RAEKWON: To be honored by VH1 is a blessing, but is y'all trying to put me in a retirement chair before I'm ready to go there? It don't even really feel like 12 years went by in my career right now. To be able to get honored and people saying, "Yo, y'all did this for hip-hop," it's like being in the Hall of Fame, it's like I'm the black Babe Ruth. I'm Reggie Jackson right now, but I'm Reggie that's still here, that could still hit a homer and still got the same agility and feeling that I had from when I did it back then.

MASTA KILLA: It's a beautiful thing. I still have so much to offer to the world; as a group, we have so much to say, so much to do, so we don't even see ourselves as legends. Maybe when I'm 50, 60 something like that [I'll] turn around to my grandchildren and say, "Oh, that's what that was all about."

RZA: Usually you'll see somebody like Quincy Jones get honored, Stevie Wonder get honored. These men are well in their 50s and 60s and, and older. And some of us in our early 30s, being honored with somebody like Afrika Bambaataa, who been here before some of us learned how to rhyme. I wasn't making beats back when Bambaataa was there -- he already looking for the perfect beat, you know what I mean? But to get in there when I'm fresh and young and living my life and still active and still doing what I'm doing is like, yo, it's like a big plus, you know what I mean. Word, for real.


MASTA KILLA: Wu-Tang changed hip-hop just by showing you had nine individuals that are just your average people, from different walks of life, that may not have been the most privileged people in the world, but still made something happen from nothing. I think that message got around the world and really made a lot of people say, "You know, I can do this." I think Wu-Tang has definitely inspired a lot of positive things around the world.

RAEKWON: I would say we the closest thing that the streets ever seen at one point. We like to talk about many things -- we emotional sometimes, and we cocky, too. And the emotional side comes from living in a poverty life, from growing up and seeing roaches and rats every day and your family struggling and whatever. People could identify with our heart and our passion for this music that we make. When you listen to Wu-Tang you know that we gonna say something that people could relate to. We try to make sure that we gonna give you something that we feel that you want, but take some of these vegetables, too, man, because this is needed right now.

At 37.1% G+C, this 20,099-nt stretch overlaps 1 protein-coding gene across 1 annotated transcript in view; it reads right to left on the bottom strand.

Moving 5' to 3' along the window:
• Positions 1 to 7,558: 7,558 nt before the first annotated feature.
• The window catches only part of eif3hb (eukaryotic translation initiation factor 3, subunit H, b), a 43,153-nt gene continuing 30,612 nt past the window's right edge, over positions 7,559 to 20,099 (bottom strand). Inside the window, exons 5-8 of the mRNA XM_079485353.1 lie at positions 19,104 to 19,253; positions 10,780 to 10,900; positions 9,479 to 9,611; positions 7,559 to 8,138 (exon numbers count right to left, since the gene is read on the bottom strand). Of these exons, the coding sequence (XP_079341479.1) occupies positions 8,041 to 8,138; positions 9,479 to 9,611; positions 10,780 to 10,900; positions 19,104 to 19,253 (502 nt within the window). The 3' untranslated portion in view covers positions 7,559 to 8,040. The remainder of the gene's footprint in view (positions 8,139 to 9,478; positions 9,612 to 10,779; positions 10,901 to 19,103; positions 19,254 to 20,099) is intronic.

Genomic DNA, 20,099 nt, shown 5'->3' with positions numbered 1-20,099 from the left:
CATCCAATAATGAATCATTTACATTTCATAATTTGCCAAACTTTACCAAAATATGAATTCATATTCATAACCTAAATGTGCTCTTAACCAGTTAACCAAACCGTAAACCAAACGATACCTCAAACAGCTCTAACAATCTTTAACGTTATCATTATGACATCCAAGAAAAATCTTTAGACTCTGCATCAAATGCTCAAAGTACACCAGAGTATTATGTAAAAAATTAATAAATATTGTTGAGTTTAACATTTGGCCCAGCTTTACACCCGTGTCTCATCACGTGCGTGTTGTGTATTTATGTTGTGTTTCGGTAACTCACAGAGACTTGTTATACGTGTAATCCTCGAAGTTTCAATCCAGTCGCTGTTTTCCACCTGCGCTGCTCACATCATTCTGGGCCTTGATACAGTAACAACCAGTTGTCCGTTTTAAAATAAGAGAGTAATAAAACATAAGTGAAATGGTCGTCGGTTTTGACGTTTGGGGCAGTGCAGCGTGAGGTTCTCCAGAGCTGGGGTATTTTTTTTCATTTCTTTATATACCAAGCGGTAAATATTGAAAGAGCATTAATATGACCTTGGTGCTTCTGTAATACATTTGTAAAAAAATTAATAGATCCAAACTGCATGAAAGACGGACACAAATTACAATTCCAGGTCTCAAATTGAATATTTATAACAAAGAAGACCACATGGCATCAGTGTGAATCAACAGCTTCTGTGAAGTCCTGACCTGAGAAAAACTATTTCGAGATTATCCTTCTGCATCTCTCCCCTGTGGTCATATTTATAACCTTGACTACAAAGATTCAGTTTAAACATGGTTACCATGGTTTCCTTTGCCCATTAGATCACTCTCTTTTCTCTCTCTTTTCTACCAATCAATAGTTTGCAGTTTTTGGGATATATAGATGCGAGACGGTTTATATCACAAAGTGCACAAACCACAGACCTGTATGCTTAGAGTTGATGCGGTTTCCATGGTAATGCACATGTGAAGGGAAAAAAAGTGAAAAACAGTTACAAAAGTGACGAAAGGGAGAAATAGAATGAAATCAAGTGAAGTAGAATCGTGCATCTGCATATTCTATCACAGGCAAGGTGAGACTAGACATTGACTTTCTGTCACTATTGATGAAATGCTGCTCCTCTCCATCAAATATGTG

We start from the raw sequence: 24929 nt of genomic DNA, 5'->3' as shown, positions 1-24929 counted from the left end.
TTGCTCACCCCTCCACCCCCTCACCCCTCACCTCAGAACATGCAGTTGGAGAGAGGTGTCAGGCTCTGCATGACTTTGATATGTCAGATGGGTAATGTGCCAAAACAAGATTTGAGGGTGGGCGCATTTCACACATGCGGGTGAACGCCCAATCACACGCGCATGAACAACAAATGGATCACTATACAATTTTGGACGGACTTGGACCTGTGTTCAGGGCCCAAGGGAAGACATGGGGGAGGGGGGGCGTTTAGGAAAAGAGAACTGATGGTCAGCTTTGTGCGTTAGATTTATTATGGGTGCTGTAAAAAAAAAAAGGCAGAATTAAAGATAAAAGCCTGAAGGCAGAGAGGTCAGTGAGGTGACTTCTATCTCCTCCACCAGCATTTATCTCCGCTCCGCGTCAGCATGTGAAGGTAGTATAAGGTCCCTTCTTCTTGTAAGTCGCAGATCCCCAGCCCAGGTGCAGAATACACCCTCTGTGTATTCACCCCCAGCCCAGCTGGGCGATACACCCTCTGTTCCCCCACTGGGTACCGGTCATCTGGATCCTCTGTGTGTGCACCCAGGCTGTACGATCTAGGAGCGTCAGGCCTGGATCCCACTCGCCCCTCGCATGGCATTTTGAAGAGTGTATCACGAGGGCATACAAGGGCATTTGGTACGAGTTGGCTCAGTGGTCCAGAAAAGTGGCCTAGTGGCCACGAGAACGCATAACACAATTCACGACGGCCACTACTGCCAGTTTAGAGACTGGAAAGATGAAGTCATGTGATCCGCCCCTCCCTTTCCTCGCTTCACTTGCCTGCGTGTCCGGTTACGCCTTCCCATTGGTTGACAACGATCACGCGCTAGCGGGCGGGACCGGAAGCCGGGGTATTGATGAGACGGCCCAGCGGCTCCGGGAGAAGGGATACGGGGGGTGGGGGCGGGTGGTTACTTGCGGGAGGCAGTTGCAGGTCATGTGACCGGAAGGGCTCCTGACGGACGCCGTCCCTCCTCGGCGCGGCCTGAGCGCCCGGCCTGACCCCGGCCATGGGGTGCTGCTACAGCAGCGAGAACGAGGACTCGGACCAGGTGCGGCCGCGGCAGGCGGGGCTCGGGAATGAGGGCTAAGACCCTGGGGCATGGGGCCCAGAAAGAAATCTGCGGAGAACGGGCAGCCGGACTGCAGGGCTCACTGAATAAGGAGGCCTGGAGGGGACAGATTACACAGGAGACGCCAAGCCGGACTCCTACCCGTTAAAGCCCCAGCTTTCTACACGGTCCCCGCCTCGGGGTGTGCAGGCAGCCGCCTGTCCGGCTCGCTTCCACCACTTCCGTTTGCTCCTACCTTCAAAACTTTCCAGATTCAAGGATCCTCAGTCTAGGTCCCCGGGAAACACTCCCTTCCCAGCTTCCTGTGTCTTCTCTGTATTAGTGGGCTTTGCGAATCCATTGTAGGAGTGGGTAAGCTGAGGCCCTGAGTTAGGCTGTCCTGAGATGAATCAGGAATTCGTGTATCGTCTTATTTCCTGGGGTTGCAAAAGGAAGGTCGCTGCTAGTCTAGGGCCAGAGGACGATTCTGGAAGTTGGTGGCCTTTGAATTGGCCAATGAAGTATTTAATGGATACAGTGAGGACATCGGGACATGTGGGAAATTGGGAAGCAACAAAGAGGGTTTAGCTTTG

INSPECTAH DECK: We the ones that help the planet turn, bro, by giving you all what you all didn't have at the time. We brothers from other mothers, way deeper than you could understand. We think and move the same on different planes, miles away.

RZA: Wisdom is what I want people to get out of Wu-Tang. And that wisdom is not only wisdom of words, but wisdom of experience. You can skip Hell because we been through Hell already.

GZA: It's a younger generation out there now that's into Wu-Tang. So that's growth and development in itself. First we had the parents. Now we got the children. That's unheard of in hip-hop. We go out on the road now, we see nothing but kids from 16 to 23. We will probably have their grandchildren, too.

INSPECTAH DECK: We don't get credit -- we've been blackballed, blacklisted, black-everything -- but for the most part we are still standing there and still legendary. It's like when your favorite superhero takes a blow. You wonder whether their superpowers will ever recover. That's where we at right now. I guarantee you all gonna be seeing Wu-Tang again -- just wait for the climate to change. It's a little hectic out there right now, but guaranteed, man: Wu-Tang forever.
posted by R J Noriega at 4:37 PM | Permalink |